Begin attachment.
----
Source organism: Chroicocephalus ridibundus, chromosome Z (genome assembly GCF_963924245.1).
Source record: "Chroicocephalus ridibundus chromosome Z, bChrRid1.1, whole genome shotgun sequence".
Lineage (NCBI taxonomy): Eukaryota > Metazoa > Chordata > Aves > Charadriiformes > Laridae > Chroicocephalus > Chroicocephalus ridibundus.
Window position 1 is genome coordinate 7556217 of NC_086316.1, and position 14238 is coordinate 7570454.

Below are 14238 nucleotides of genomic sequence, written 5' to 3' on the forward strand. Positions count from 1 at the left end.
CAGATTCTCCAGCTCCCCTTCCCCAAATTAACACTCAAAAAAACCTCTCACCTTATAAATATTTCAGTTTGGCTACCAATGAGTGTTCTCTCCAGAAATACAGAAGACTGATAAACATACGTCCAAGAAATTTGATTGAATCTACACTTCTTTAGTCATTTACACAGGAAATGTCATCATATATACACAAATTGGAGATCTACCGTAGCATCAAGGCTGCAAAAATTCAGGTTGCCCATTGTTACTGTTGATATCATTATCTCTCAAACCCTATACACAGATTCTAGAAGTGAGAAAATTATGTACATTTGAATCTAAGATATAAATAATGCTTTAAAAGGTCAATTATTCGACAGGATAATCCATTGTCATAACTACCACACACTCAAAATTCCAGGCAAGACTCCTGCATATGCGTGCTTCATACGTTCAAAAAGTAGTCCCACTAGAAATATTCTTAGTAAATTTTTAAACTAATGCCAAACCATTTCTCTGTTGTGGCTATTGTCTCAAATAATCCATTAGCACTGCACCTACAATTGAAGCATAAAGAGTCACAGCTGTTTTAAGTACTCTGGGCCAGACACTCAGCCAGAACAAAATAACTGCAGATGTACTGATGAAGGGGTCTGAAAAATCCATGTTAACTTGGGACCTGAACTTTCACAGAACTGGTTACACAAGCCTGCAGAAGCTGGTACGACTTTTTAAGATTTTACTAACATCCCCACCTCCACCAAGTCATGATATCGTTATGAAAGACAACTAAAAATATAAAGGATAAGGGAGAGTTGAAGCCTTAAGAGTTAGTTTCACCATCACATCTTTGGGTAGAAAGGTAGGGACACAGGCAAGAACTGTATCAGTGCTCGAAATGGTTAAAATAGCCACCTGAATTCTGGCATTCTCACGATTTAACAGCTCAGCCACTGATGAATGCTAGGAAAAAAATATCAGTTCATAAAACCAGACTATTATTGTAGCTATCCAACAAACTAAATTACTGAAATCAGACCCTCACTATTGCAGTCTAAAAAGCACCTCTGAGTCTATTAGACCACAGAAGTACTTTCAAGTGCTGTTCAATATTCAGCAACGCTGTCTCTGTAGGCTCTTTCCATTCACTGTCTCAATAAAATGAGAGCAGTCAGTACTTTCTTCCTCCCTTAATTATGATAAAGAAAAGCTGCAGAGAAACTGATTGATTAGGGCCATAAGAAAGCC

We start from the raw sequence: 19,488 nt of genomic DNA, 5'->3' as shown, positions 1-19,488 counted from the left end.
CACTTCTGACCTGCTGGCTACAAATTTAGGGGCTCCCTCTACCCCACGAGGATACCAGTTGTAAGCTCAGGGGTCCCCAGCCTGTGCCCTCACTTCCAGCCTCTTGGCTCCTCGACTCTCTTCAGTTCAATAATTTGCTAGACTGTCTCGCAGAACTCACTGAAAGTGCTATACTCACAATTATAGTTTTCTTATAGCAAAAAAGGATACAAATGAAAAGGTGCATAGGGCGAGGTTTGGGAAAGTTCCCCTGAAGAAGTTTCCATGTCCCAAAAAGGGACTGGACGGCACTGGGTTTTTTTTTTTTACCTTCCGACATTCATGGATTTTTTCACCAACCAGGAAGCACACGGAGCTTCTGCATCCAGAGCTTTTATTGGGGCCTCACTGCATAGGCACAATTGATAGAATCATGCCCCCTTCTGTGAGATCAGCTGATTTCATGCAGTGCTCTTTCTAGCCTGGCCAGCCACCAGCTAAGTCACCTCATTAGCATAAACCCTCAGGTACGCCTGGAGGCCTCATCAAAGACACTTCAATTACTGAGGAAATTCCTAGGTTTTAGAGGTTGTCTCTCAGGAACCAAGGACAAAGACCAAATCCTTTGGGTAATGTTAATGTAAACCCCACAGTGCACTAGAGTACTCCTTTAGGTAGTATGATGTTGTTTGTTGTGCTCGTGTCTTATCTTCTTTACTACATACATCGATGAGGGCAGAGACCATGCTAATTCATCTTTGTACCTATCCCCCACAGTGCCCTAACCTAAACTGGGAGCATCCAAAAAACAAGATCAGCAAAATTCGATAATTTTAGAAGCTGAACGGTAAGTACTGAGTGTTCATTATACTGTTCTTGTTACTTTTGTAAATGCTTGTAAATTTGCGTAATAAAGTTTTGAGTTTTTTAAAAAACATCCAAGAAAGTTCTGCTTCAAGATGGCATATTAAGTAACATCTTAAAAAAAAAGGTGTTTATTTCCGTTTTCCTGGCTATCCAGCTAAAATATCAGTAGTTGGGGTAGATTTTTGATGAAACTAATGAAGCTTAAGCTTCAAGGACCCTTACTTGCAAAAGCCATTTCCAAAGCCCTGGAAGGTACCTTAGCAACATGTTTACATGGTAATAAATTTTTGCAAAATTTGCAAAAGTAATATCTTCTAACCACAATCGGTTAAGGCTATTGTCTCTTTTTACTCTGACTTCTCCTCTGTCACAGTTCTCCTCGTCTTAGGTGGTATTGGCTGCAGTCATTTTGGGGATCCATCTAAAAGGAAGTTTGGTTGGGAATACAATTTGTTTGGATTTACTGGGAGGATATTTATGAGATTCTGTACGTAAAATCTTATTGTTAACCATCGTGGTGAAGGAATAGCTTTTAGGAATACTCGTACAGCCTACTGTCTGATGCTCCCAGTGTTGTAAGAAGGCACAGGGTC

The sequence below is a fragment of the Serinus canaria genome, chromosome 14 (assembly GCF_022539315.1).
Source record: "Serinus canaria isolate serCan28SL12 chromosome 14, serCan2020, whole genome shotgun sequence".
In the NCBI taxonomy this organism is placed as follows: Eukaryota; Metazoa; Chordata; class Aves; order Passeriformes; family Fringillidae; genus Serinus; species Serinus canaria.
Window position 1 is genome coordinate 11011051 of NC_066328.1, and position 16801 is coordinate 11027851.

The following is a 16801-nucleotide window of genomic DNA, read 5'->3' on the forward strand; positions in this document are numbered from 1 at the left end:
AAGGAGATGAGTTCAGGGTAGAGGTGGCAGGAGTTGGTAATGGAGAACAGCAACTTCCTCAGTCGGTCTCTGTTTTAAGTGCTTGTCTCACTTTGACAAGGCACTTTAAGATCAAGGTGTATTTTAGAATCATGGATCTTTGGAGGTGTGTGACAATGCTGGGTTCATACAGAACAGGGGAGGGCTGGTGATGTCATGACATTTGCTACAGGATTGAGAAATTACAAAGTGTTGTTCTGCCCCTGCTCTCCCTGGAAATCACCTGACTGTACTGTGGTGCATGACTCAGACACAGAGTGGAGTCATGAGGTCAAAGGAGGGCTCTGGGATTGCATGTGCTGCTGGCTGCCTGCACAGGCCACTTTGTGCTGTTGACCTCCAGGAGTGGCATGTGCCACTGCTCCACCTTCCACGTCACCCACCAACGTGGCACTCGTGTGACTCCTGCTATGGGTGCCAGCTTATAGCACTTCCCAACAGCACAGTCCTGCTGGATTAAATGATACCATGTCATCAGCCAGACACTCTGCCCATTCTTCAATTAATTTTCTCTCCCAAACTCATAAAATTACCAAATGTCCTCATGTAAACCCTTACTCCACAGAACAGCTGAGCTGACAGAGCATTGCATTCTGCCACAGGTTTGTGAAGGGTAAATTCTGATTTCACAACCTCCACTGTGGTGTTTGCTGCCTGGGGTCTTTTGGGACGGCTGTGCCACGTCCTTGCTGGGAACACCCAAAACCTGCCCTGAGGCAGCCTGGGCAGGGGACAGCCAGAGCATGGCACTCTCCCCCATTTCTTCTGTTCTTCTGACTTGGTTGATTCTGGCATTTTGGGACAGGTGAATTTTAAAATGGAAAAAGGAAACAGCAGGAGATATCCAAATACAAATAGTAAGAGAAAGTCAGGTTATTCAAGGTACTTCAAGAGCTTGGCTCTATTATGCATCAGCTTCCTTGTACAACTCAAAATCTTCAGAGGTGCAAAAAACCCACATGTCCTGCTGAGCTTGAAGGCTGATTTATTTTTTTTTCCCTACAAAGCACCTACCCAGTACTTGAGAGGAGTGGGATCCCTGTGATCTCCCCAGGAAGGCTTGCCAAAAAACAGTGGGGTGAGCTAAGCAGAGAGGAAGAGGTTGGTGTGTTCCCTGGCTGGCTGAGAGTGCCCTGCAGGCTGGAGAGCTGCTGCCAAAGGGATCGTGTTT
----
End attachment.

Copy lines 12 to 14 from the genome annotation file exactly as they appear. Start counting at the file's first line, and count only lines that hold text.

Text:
Window position 1 is genome coordinate 11011051 of NC_066328.1, and position 16801 is coordinate 11027851.

The following is a 16801-nucleotide window of genomic DNA, read 5'->3' on the forward strand; positions in this document are numbered from 1 at the left end:
AAGGAGATGAGTTCAGGGTAGAGGTGGCAGGAGTTGGTAATGGAGAACAGCAACTTCCTCAGTCGGTCTCTGTTTTAAGTGCTTGTCTCACTTTGACAAGGCACTTTAAGATCAAGGTGTATTTTAGAATCATGGATCTTTGGAGGTGTGTGACAATGCTGGGTTCATACAGAACAGGGGAGGGCTGGTGATGTCATGACATTTGCTACAGGATTGAGAAATTACAAAGTGTTGTTCTGCCCCTGCTCTCCCTGGAAATCACCTGACTGTACTGTGGTGCATGACTCAGACACAGAGTGGAGTCATGAGGTCAAAGGAGGGCTCTGGGATTGCATGTGCTGCTGGCTGCCTGCACAGGCCACTTTGTGCTGTTGACCTCCAGGAGTGGCATGTGCCACTGCTCCACCTTCCACGTCACCCACCAACGTGGCACTCGTGTGACTCCTGCTATGGGTGCCAGCTTATAGCACTTCCCAACAGCACAGTCCTGCTGGATTAAATGATACCATGTCATCAGCCAGACACTCTGCCCATTCTTCAATTAATTTTCTCTCCCAAACTCATAAAATTACCAAATGTCCTCATGTAAACCCTTACTCCACAGAACAGCTGAGCTGACAGAGCATTGCATTCTGCCACAGGTTTGTGAAGGGTAAATTCTGATTTCACAACCTCCACTGTGGTGTTTGCTGCCTGGGGTCTTTTGGGACGGCTGTGCCACGTCCTTGCTGGGAACACCCAAAACCTGCCCTGAGGCAGCCTGGGCAGGGGACAGCCAGAGCATGGCACTCTCCCCCATTTCTTCTGTTCTTCTGACTTGGTTGATTCTGGCATTTTGGGACAGGTGAATTTTAAAATGGAAAAAGGAAACAGCAGGAGATATCCAAATACAAATAGTAAGAGAAAGTCAGGTTATTCAAGGTACTTCAAGAGCTTGGCTCTATTATGCATCAGCTTCCTTGTACAACTCAAAATCTTCAGAGGTGCAAAAAACCCACATGTCCTGCTGAGCTTGAAGGCTGATTTATTTTTTTTTCCCTACAAAGCACCTACCCAGTACTTGAGAGGAGTGGGATCCCTGTGATCTCCCCAGGAAGGCTTGCCAAAAAACAGTGGGGTGAGCTAAGCAGAGAGGAAGAGGTTGGTGTGTTCCCTGGCTGGCTGAGAGTGCCCTGCAGGCTGGAGAGCTGCTGCCAAAGGGATCGTGTTT